Control is overrated

I recently wrote about the vicious cycle of dieting, binge eating, and yoyo, that had its grip on me ever since I remember. I only managed to escape it when instead of trying to control what I eat, I started listening to my body and watching it react to different kinds of food.

If you told me a few years ago I could try eating sandwiches, I’d probably come up with a hundred reasons for why carbs are bad for your health. I’d quote several authorities who recommend to cut down on carbs, and explain that even though it’s only natural for us to crave them, we need to keep our monkey minds under control.

I thought more control would always give better results. I thought the only reason I’m not getting them is that I’m too weak and lazy to control myself. Everything, from elementary schools to government and tax system is designed as if people were inherently dumb, self-indulgent, and lazy, and the only thing that kept them in check was control.

In my experience, the opposite is true

The harder I try to control some aspect of life, the harder it hits me when it inevitably spirals out of control at some point.

The more I accept whatever is and work with that, the better and longer-lasting results I get.

I’ve become less depressed since I accepted that a depressed state is something that occasionally happens to me. In the past I would feel guilty that I’m not grateful or resilient enough, because nearly everyone has it much worse. These days I just fully embrace the slouchy potato as soon as it arrives, and now it visits me less and for much shorter time.

I’ve become less angry since I stopped trying to control my angry outbursts and accepted them for what they are–a signal that I feel my needs aren’t met. Instead of feeling guilty that I overreacted about something banal again, I’m curious what must have happened in the past that made me have such strong feelings. In most cases, the root causes are ancient and long forgotten, but I found ways to connect with them, with great results.

I don’t really get drunk or hangover anymore, since instead of trying to control how much alcohol I drink on any given night, I listen carefully to how my body feels. In the past I used to be much more tolerant of even the worst hangover symptoms, cause somehow they were easier to endure than emotional pain. Nowadays I have so much to look forward to on the day after party, that even the slightest discomfort caused by excessive drinking isn’t just worth it anymore.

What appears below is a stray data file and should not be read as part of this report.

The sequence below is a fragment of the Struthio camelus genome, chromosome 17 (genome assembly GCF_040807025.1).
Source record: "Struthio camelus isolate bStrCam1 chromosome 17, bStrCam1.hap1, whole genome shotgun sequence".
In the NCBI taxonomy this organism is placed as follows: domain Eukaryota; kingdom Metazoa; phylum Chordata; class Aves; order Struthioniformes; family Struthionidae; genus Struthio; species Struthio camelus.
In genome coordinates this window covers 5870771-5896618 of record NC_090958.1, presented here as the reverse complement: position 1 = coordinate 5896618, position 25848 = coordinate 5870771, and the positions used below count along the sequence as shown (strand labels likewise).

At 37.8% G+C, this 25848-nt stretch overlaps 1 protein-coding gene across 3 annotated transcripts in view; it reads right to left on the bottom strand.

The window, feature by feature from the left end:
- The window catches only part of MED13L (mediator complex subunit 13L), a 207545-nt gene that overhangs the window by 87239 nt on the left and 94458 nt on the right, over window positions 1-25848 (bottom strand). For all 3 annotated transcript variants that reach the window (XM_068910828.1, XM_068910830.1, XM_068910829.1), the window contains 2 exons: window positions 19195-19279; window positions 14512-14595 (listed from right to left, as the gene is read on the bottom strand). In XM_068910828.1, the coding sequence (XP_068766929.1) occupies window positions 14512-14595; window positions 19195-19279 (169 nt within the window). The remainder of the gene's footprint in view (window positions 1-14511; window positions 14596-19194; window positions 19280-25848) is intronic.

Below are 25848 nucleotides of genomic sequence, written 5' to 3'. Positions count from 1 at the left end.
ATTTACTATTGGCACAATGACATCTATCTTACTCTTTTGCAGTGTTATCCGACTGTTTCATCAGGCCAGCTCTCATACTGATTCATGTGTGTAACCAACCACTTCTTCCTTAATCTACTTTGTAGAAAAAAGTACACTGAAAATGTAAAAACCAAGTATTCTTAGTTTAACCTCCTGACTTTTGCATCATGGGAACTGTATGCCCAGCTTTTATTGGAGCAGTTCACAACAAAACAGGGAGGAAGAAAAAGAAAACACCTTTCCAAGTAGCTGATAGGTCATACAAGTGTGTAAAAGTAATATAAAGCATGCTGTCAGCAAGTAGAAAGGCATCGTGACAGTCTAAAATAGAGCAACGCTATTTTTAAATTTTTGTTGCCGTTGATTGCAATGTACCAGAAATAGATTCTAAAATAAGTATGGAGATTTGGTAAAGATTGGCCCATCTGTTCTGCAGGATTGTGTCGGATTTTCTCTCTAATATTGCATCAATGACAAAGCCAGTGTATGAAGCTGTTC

I’m learning much faster since I accepted that dumb mistakes are a part of the process, and so is being upset about making them. I no longer procrastinate for days in fear of doing something silly, or retreat from life for another few days when I actually do make a mistake. I’ve accepted that the only way to find a brilliant idea is through thousands of not-so-brilliant ones, and that no one is going to remember the stupid things I said anyway.

I’m much more productive at work since instead of trying to force myself to do things when I don’t feel like it, I take a break, change my surroundings, and most importantly reflect on why I don’t feel like doing it in the first place. Do I feel like there’s no point in doing it? Are there conflicting expectations which I don’t know how to prioritize? Am I lost and confused on what needs to be done in the first place?

What would I need in order to fall in love with it?

And if there’s no chance I could love what I’m doing now in a thousand years, why am I doing this? What can I do to find something that I could love instead?

When I am in love, I don’t need to force myself to go meet that guy. I’ll move mountains and do the seemingly impossible if I believe it brings me closer to the one I love.

There’s no reason not to treat my work, art, relationships, wellness or creative projects the same way. If I approach them from a place of love, there’s no need to control anything anymore.

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